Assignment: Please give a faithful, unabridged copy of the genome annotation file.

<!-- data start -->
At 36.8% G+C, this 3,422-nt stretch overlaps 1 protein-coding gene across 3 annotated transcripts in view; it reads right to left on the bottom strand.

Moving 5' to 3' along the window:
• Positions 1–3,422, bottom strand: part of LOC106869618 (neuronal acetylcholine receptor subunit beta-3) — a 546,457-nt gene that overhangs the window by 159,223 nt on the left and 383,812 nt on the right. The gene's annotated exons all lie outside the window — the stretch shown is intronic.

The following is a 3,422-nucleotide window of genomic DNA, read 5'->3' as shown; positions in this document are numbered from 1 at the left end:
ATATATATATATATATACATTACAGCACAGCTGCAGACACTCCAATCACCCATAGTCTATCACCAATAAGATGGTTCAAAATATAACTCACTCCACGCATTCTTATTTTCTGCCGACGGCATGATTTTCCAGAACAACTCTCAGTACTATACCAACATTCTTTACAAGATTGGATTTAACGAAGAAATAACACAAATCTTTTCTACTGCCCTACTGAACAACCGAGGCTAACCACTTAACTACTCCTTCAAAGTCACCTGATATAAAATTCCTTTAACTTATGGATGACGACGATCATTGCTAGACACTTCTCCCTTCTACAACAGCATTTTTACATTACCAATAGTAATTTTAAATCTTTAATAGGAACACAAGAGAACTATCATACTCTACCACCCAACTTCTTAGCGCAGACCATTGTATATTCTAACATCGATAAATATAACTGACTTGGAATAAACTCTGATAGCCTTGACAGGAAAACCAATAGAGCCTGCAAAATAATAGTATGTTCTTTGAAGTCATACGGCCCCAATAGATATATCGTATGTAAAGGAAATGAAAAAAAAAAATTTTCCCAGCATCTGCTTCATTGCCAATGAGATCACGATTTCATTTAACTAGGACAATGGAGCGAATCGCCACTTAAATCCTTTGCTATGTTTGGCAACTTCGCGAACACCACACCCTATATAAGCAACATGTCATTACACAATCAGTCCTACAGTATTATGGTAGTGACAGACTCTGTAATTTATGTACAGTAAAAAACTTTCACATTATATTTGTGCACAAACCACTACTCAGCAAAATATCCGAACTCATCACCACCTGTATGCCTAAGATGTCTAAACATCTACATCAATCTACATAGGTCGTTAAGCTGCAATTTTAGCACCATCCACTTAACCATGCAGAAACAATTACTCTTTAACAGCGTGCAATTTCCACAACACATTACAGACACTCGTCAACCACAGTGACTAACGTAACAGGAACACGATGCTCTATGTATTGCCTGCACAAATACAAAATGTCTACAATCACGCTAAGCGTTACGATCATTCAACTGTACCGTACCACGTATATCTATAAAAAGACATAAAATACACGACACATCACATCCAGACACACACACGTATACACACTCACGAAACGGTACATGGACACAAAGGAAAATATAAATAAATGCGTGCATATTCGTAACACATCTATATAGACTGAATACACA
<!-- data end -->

At 36.8% G+C, this 3,422-nt stretch overlaps 1 protein-coding gene across 3 annotated transcripts in view; it reads right to left on the bottom strand.

Moving 5' to 3' along the window:
• Positions 1–3,422, bottom strand: part of LOC106869618 (neuronal acetylcholine receptor subunit beta-3) — a 546,457-nt gene that overhangs the window by 159,223 nt on the left and 383,812 nt on the right. The gene's annotated exons all lie outside the window — the stretch shown is intronic.

The following is a 3,422-nucleotide window of genomic DNA, read 5'->3' as shown; positions in this document are numbered from 1 at the left end:
ATATATATATATATATACATTACAGCACAGCTGCAGACACTCCAATCACCCATAGTCTATCACCAATAAGATGGTTCAAAATATAACTCACTCCACGCATTCTTATTTTCTGCCGACGGCATGATTTTCCAGAACAACTCTCAGTACTATACCAACATTCTTTACAAGATTGGATTTAACGAAGAAATAACACAAATCTTTTCTACTGCCCTACTGAACAACCGAGGCTAACCACTTAACTACTCCTTCAAAGTCACCTGATATAAAATTCCTTTAACTTATGGATGACGACGATCATTGCTAGACACTTCTCCCTTCTACAACAGCATTTTTACATTACCAATAGTAATTTTAAATCTTTAATAGGAACACAAGAGAACTATCATACTCTACCACCCAACTTCTTAGCGCAGACCATTGTATATTCTAACATCGATAAATATAACTGACTTGGAATAAACTCTGATAGCCTTGACAGGAAAACCAATAGAGCCTGCAAAATAATAGTATGTTCTTTGAAGTCATACGGCCCCAATAGATATATCGTATGTAAAGGAAATGAAAAAAAAAAATTTTCCCAGCATCTGCTTCATTGCCAATGAGATCACGATTTCATTTAACTAGGACAATGGAGCGAATCGCCACTTAAATCCTTTGCTATGTTTGGCAACTTCGCGAACACCACACCCTATATAAGCAACATGTCATTACACAATCAGTCCTACAGTATTATGGTAGTGACAGACTCTGTAATTTATGTACAGTAAAAAACTTTCACATTATATTTGTGCACAAACCACTACTCAGCAAAATATCCGAACTCATCACCACCTGTATGCCTAAGATGTCTAAACATCTACATCAATCTACATAGGTCGTTAAGCTGCAATTTTAGCACCATCCACTTAACCATGCAGAAACAATTACTCTTTAACAGCGTGCAATTTCCACAACACATTACAGACACTCGTCAACCACAGTGACTAACGTAACAGGAACACGATGCTCTATGTATTGCCTGCACAAATACAAAATGTCTACAATCACGCTAAGCGTTACGATCATTCAACTGTACCGTACCACGTATATCTATAAAAAGACATAAAATACACGACACATCACATCCAGACACACACACGTATACACACTCACGAAACGGTACATGGACACAAAGGAAAATATAAATAAATGCGTGCATATTCGTAACACATCTATATAGACTGAATACACA